The Apple AirPods fall into a similar price bracket but don’t use silicone tips, instead opting for a one-size-fits-all design fashioned from white plastic. They’ll set you back £169 if you want a wireless charging case and £137 if you’re happy to charge via Lightning cable. For those wanting active noise cancellation as part of the package, you can pick up the Apple AirPods Pro, which do have silicone tips, for £249.

Leading the pack when it comes to active noise cancellation are the Sony WF-1000XM3. For £165 you get great sound quality combined with class-leading ANC, although they’re not necessarily the best choice for more energetic activities due to their shape and lack of sweat or water resistance. A more exercise-friendly option would be the Bose SoundSport Free earbuds, which are available in blue for £150.

If tip-top sound quality is what you’re after, then the RHA TrueConnect are some of the best sounding earbuds we’ve listened to and won’t break the bank at £149.

Samsung Galaxy Buds Plus review: Design, comfort and connectivity

The Galaxy Buds Plus are a smart, compact and lightweight set of true wireless earbuds. The outside surfaces of the black version we reviewed are coated with an attractive, reflective silver panel, which may catch the eye of passers-by, but isn’t overstated or garish.

Should you feel slightly more adventurous, there are two other colours currently available: white and cloud blue. Those colours are certainly punchier but they’re still some of the more discreet earbuds around and fit in your ear neatly without anything sticking out.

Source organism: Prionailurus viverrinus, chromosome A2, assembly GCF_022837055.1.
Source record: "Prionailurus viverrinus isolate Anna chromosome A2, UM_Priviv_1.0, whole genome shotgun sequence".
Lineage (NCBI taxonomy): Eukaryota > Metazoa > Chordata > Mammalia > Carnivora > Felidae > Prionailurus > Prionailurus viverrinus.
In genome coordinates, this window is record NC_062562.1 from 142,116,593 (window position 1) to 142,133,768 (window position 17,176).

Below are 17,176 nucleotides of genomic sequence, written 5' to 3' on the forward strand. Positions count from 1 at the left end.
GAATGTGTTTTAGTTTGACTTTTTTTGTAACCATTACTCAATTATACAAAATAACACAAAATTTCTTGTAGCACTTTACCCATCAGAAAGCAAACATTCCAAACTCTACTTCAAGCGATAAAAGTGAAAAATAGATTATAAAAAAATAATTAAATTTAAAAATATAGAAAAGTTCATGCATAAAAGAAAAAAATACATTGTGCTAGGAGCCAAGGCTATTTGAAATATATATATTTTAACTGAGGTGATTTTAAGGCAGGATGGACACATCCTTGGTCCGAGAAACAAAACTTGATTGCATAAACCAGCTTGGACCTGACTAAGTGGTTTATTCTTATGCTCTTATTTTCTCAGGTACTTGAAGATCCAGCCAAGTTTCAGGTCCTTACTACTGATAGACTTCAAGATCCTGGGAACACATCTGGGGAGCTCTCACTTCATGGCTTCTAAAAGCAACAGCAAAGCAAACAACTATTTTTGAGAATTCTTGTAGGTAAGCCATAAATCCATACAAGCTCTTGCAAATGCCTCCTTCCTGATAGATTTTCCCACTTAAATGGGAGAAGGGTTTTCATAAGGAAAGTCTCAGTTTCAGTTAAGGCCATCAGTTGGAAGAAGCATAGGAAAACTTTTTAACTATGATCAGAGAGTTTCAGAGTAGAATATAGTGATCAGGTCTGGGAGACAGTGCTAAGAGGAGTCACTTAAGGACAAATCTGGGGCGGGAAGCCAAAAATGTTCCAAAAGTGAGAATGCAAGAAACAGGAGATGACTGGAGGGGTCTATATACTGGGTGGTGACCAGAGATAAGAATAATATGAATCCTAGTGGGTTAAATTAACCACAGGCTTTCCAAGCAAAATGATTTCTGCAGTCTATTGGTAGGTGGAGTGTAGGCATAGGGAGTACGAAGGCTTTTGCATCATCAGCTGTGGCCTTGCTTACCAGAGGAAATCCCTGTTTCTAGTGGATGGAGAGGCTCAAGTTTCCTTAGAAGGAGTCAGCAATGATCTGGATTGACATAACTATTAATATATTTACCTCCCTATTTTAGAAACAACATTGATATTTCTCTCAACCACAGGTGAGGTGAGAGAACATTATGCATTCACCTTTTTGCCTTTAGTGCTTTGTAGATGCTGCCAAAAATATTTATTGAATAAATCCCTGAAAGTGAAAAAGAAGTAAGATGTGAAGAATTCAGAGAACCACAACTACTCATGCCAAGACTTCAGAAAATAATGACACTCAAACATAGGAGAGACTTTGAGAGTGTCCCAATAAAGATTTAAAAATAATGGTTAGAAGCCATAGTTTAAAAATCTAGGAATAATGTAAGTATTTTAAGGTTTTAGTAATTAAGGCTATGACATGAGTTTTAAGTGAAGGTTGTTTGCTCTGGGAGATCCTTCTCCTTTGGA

Three sets of eartips and wingtip fittings are included to help achieve your desired fit. With the largest eartips and the band without a wing I was able to create a very comfortable seal in my ear that provided excellent passive noise isolation. Comfort will vary from person-to-person but I was able to wear the Galaxy Buds Plus painlessly for hours on end.

The charging case that comes with the Galaxy Buds Plus is colour-matched to the buds themselves and very pocketable at a mere 70 x 39 x 27mm (WHD). It’s Qi-certified so it can be charged wirelessly on a range of devices if you don’t want to charge via the USB Type-C port.

The case will provide you with one full charge of the earbuds, which Samsung says are good for 11 hours of playback, so in total you’ve got a possible 22 hours of listening. That’s almost twice that of the original Galaxy Buds and not at all shabby when compared with its competitors.

During testing, I got 10hrs 20mins of high-volume listening in before they died, so the company’s claims are close to the mark, although the right earbud gave up the ghost about 20 minutes before the left. Recharging the buds from empty took 1hr 20mins, as did fully charging the case. Should you need a quick top-up, Samsung says just three minutes on charge will equate to an hour of playback.

Pairing the Galaxy Buds Plus is a doddle, either via the app or your device’s Bluetooth menu and the buds support multi-pairing so you can hook them up to a range of devices without disconnecting and re-pairing every time you want to switch.